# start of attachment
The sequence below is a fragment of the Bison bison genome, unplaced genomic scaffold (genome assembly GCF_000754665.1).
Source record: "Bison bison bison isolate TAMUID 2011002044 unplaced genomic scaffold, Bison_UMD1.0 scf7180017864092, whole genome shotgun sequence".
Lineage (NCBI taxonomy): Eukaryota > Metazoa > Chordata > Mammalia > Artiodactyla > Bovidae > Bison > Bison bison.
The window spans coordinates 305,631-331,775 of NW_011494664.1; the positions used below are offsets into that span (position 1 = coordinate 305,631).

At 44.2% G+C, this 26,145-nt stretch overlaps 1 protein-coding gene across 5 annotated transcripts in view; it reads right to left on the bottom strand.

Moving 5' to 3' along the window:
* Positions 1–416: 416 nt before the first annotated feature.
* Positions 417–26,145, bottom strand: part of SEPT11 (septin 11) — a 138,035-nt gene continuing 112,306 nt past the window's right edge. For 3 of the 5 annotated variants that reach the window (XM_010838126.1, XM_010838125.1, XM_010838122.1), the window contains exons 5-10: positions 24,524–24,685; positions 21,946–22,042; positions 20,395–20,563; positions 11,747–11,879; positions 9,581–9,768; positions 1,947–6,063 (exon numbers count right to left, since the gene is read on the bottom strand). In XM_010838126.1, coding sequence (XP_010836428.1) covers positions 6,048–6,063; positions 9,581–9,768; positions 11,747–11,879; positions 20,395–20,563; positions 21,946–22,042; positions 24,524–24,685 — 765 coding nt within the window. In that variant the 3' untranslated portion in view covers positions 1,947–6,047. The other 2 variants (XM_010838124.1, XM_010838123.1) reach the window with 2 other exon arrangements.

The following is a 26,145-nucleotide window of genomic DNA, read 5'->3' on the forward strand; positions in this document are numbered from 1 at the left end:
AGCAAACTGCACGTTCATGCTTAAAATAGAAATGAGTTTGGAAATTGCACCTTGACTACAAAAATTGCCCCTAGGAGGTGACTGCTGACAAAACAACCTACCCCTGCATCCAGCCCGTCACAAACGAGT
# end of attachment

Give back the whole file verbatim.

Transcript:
The sequence below is a fragment of the Bison bison genome, unplaced genomic scaffold (genome assembly GCF_000754665.1).
Source record: "Bison bison bison isolate TAMUID 2011002044 unplaced genomic scaffold, Bison_UMD1.0 scf7180017864092, whole genome shotgun sequence".
Lineage (NCBI taxonomy): Eukaryota > Metazoa > Chordata > Mammalia > Artiodactyla > Bovidae > Bison > Bison bison.
The window spans coordinates 305,631-331,775 of NW_011494664.1; the positions used below are offsets into that span (position 1 = coordinate 305,631).

At 44.2% G+C, this 26,145-nt stretch overlaps 1 protein-coding gene across 5 annotated transcripts in view; it reads right to left on the bottom strand.

Moving 5' to 3' along the window:
* Positions 1–416: 416 nt before the first annotated feature.
* Positions 417–26,145, bottom strand: part of SEPT11 (septin 11) — a 138,035-nt gene continuing 112,306 nt past the window's right edge. For 3 of the 5 annotated variants that reach the window (XM_010838126.1, XM_010838125.1, XM_010838122.1), the window contains exons 5-10: positions 24,524–24,685; positions 21,946–22,042; positions 20,395–20,563; positions 11,747–11,879; positions 9,581–9,768; positions 1,947–6,063 (exon numbers count right to left, since the gene is read on the bottom strand). In XM_010838126.1, coding sequence (XP_010836428.1) covers positions 6,048–6,063; positions 9,581–9,768; positions 11,747–11,879; positions 20,395–20,563; positions 21,946–22,042; positions 24,524–24,685 — 765 coding nt within the window. In that variant the 3' untranslated portion in view covers positions 1,947–6,047. The other 2 variants (XM_010838124.1, XM_010838123.1) reach the window with 2 other exon arrangements.

The following is a 26,145-nucleotide window of genomic DNA, read 5'->3' on the forward strand; positions in this document are numbered from 1 at the left end:
AGCAAACTGCACGTTCATGCTTAAAATAGAAATGAGTTTGGAAATTGCACCTTGACTACAAAAATTGCCCCTAGGAGGTGACTGCTGACAAAACAACCTACCCCTGCATCCAGCCCGTCACAAACGAGT